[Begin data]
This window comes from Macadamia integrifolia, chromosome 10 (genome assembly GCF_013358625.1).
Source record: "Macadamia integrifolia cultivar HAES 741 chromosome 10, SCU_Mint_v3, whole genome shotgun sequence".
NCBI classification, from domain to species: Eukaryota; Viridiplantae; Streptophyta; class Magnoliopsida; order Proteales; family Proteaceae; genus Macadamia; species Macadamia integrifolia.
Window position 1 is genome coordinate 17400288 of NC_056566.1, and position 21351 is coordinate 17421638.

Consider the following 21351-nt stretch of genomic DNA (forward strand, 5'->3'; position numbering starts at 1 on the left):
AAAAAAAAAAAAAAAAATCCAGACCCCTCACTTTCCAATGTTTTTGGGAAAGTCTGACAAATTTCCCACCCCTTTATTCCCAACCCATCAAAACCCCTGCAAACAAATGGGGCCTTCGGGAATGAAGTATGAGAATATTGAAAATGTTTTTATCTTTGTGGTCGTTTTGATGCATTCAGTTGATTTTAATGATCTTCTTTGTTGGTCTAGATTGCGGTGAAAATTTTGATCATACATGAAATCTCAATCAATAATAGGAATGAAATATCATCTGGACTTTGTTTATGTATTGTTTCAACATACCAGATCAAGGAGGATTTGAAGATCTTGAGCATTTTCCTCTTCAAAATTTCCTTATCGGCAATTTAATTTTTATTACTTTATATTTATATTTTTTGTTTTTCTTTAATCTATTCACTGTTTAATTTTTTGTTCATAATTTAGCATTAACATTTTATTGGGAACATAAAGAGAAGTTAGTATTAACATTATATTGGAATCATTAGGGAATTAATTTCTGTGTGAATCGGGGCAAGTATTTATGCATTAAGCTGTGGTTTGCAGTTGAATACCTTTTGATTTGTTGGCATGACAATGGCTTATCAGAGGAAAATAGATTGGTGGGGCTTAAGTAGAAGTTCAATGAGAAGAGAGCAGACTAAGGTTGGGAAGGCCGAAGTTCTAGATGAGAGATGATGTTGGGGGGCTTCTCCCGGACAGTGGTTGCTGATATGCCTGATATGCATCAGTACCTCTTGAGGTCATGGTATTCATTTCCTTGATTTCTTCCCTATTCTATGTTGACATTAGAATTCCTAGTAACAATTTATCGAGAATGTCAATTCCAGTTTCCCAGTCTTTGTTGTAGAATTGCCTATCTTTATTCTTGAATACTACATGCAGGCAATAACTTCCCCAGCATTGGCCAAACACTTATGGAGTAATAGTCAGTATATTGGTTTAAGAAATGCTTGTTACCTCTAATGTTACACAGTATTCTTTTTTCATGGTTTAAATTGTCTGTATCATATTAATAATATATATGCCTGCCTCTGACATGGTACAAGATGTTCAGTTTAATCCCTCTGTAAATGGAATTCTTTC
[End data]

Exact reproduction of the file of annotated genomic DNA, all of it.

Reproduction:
This window comes from Macadamia integrifolia, chromosome 10 (genome assembly GCF_013358625.1).
Source record: "Macadamia integrifolia cultivar HAES 741 chromosome 10, SCU_Mint_v3, whole genome shotgun sequence".
NCBI classification, from domain to species: Eukaryota; Viridiplantae; Streptophyta; class Magnoliopsida; order Proteales; family Proteaceae; genus Macadamia; species Macadamia integrifolia.
Window position 1 is genome coordinate 17400288 of NC_056566.1, and position 21351 is coordinate 17421638.

Consider the following 21351-nt stretch of genomic DNA (forward strand, 5'->3'; position numbering starts at 1 on the left):
AAAAAAAAAAAAAAAAATCCAGACCCCTCACTTTCCAATGTTTTTGGGAAAGTCTGACAAATTTCCCACCCCTTTATTCCCAACCCATCAAAACCCCTGCAAACAAATGGGGCCTTCGGGAATGAAGTATGAGAATATTGAAAATGTTTTTATCTTTGTGGTCGTTTTGATGCATTCAGTTGATTTTAATGATCTTCTTTGTTGGTCTAGATTGCGGTGAAAATTTTGATCATACATGAAATCTCAATCAATAATAGGAATGAAATATCATCTGGACTTTGTTTATGTATTGTTTCAACATACCAGATCAAGGAGGATTTGAAGATCTTGAGCATTTTCCTCTTCAAAATTTCCTTATCGGCAATTTAATTTTTATTACTTTATATTTATATTTTTTGTTTTTCTTTAATCTATTCACTGTTTAATTTTTTGTTCATAATTTAGCATTAACATTTTATTGGGAACATAAAGAGAAGTTAGTATTAACATTATATTGGAATCATTAGGGAATTAATTTCTGTGTGAATCGGGGCAAGTATTTATGCATTAAGCTGTGGTTTGCAGTTGAATACCTTTTGATTTGTTGGCATGACAATGGCTTATCAGAGGAAAATAGATTGGTGGGGCTTAAGTAGAAGTTCAATGAGAAGAGAGCAGACTAAGGTTGGGAAGGCCGAAGTTCTAGATGAGAGATGATGTTGGGGGGCTTCTCCCGGACAGTGGTTGCTGATATGCCTGATATGCATCAGTACCTCTTGAGGTCATGGTATTCATTTCCTTGATTTCTTCCCTATTCTATGTTGACATTAGAATTCCTAGTAACAATTTATCGAGAATGTCAATTCCAGTTTCCCAGTCTTTGTTGTAGAATTGCCTATCTTTATTCTTGAATACTACATGCAGGCAATAACTTCCCCAGCATTGGCCAAACACTTATGGAGTAATAGTCAGTATATTGGTTTAAGAAATGCTTGTTACCTCTAATGTTACACAGTATTCTTTTTTCATGGTTTAAATTGTCTGTATCATATTAATAATATATATGCCTGCCTCTGACATGGTACAAGATGTTCAGTTTAATCCCTCTGTAAATGGAATTCTTTC